When asked if he’s ever gotten laid just because he’s a puppeteer, Tim Giugni replies, “Yes, but only at a puppetry festival.”
Giugni is the founder of Portland, Oregon’s Il Teatro Calamari, a theater group focusing heavily on puppetry, and much of his work is as startling as the thought of a man receiving sexual favors in return for manipulating puppets the way a rock star might attract groupies with a guitar solo.
To recognize the difference between Il Teatro Calamari and other puppeteers, note that the troupe won the “Best Actors” award at the 2001 International Puppet Theater for Adults Festival in Bulgaria. Wait…puppet theater for adults? Aren’t puppets for kids? “Puppetry is accepted as an art form everywhere except the United States,” Giugni says.
American adults rarely consider puppet shows art, according to Giugni, “because they are used to crappy birthday party puppeteers who usually treat children like imbeciles.”
If Il Teatro Calamari had a mission statement, it would be to treat each audience member, including children, like thinking adults.
“We always try to work on the theory that the highest form of television and theater was the 1960s Batman series,” states Giugni, “where kids always took it very seriously and adults always took it as campy fun.”
Appealing to audiences of all ages is indeed a challenge that few in the arts and entertainment world accept. However, those who have met it head-on have been duly rewarded. Just take a look at “The Simpsons” or any of the digital animation films released by Pixar.
One of Il Teatro Calamari’s most successful productions to date has been Waiting for a Train. In this show, Giugni and his actors practice what is known as “found object puppetry,” animating and personifying everything from silverware to handkerchiefs to food that “doesn’t want to be eaten.” The show has been enormously successful in the United States as well as in Singapore, Russia and Brazil. Giugni explains that part of the international draw to the show is that anyone can “get it.”
“Although most audiences are used to English because of the American empire and its movies,” Giugni says, “we felt that we weren’t quite connecting…I started thinking that if I wanted to continue to tour internationally, I’d have to remove the language barrier. What we did for Waiting for a Train was develop a series of vignettes we could use, loosely based on things that would happen if you sat in a train station.”
These vignettes contain no dialogue, which has helped Il Teatro Calamari connect with audiences of many different languages, while also giving the performance a built-in touch of originality not often found in more conventional theater.
“People are used to a constant bombardment of words,” Giugni says, “so to see something that resembles a silent film is now unique.”
Where and how does one become a puppeteer? Most of us have probably lived our whole lives without giving a second thought to the subject, and would be surprised to learn that there exists a Puppeteers of America organization holding biannual conferences and claiming approximately 3,000 members. For Tim Giugni, however, it all started at the Dell’Arte School of Physical Theatre in Blue Lake, Calif. Here, Giugni met with a professor, Ronlin Foreman, who told him, “A clown is a performer that walks the line between heaven and hell.”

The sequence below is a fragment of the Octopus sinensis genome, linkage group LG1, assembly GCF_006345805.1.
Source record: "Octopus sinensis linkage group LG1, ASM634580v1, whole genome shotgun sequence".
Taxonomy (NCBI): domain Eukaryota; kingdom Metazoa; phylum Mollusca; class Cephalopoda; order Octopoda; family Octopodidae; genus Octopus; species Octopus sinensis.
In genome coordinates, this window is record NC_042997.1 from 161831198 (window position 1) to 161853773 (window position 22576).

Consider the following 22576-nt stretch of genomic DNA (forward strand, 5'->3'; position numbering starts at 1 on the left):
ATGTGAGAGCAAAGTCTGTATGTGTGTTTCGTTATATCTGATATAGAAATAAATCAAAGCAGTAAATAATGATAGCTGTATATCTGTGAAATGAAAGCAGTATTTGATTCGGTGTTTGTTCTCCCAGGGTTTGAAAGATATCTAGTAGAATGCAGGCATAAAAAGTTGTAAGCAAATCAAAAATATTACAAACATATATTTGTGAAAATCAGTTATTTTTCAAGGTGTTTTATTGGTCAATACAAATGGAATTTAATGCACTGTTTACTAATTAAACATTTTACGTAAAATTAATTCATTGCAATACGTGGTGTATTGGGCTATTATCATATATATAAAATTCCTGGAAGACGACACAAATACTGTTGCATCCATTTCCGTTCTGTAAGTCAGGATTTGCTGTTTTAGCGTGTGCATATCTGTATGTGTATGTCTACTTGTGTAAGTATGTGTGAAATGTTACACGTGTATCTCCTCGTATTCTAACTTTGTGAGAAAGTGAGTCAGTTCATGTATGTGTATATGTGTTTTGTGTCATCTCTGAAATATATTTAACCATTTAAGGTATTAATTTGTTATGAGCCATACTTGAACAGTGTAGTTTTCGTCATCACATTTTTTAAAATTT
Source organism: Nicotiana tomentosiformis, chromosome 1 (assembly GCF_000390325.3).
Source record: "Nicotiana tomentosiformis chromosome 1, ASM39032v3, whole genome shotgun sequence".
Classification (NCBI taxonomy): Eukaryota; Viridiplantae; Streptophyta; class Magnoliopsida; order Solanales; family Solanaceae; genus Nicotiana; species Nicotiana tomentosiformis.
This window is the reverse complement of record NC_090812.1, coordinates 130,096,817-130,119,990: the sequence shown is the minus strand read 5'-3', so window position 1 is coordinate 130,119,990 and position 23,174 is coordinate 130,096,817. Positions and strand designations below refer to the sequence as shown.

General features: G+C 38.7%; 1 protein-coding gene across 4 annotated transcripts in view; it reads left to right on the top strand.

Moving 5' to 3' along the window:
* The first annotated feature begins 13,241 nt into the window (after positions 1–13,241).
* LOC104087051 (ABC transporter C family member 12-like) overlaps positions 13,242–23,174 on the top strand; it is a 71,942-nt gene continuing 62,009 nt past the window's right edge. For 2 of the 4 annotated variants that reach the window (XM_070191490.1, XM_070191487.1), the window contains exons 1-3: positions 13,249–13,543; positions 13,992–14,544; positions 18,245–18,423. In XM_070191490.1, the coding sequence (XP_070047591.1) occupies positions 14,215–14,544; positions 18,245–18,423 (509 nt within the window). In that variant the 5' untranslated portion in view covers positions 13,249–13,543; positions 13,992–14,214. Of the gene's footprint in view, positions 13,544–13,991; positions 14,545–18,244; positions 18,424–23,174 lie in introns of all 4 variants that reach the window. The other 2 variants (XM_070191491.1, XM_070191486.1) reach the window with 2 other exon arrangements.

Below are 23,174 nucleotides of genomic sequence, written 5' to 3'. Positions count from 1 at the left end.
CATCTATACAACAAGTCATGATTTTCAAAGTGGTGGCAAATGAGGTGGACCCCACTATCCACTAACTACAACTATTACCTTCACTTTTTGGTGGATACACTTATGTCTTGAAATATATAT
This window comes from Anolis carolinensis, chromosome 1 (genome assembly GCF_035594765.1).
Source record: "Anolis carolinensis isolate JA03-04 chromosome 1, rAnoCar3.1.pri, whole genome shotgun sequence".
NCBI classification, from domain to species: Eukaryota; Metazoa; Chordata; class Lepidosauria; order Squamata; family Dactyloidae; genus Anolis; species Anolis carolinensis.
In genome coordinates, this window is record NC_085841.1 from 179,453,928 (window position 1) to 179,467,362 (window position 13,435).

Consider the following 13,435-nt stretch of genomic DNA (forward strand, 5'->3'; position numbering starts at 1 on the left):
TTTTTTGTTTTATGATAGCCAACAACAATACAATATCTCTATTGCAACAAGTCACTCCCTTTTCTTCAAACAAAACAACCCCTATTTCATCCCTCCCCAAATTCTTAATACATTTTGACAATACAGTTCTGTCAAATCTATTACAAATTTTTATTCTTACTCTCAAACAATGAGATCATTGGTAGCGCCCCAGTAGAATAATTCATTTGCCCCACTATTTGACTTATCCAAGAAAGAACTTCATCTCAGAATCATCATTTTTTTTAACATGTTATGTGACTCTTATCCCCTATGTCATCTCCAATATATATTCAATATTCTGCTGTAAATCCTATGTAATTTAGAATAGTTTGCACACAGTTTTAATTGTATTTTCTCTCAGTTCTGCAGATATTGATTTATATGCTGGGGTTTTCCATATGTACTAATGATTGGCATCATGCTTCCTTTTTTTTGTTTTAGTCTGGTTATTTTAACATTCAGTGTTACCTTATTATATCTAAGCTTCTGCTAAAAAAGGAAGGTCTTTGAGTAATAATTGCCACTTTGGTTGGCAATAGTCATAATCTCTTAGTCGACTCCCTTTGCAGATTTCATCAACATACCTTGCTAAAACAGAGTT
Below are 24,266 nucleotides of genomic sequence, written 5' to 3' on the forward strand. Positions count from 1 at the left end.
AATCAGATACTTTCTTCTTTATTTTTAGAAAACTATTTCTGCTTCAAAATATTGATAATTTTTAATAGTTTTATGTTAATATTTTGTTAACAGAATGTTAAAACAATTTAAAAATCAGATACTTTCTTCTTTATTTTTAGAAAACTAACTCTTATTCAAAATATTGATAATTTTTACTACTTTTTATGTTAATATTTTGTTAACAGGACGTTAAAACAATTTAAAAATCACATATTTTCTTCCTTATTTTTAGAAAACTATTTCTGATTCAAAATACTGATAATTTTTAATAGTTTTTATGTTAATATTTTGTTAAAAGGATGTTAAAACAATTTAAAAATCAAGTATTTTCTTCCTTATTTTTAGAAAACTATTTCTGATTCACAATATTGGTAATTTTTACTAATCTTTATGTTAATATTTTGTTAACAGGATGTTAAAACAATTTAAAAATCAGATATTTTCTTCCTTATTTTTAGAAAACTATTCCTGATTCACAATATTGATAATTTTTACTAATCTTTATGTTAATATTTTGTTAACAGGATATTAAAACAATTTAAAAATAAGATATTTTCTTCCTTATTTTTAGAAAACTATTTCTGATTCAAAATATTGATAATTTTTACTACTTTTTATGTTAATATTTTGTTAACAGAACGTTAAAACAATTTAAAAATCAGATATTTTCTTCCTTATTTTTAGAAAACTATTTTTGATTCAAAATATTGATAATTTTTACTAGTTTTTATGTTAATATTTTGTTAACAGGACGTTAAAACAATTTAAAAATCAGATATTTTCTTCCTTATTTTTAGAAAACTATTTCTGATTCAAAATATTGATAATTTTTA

“Clowns aren’t funny when they’re in your face with a rubber chicken or pounding each other with a mallet,” Giugni says.
“Clowns are funny in the way that Charlie Chaplin was—it’s showing the pull between things, like to be evil or to be good. Showing the pull shows that you’re human, and good clowning is about being more human than human.”
While Il Teatro Calamari advertises itself as a theater group for all ages, many of its shows remain oriented toward children. One such show, Rapunzel, was especially memorable.
The original premise was that the puppeteer in charge had to tend to an emergency and so “Bob the Janitor” came out to do the show. Bob didn’t know how to work puppets, so he came in and accidentally broke all the puppets (which were designed to break apart). This destruction included a beheading of “The Prince.”
Giugni looks back and laughs at the show’s flaw.
“Everybody I talked to that was an adult thought it was hysterical,” he says. “But the first time I ever did it, it was at a festival in Coeur d’Alene and there were a lot of children there, and they considered it the most tragic thing that ever happened. To them, it was tantamount to Joe Pesci getting his brains blown out in Goodfellas. So that was a bad thing.”
Aside from this one-time puppet massacre, Il Teatro Calamari has staged many successful productions, including an adaptation of Alice in Wonderland that featured both human and puppet characters.
The group also produced an “object theater” rendition of Edgar Allan Poe’s “The Tell-Tale Heart” using shadow screens.
After talking to Giugni, one is overwhelmed with the notion that he and his fellow performers are carrying a torch long-forgotten by most of the theater world.
“We try to take all the bastard art forms that nobody loves, like puppets or clowns or New Vaudeville,” Giugni says. “They’re sometimes considered a big joke. What we try to do is to find the truth in each one of these and then re-expose it for a new generation.”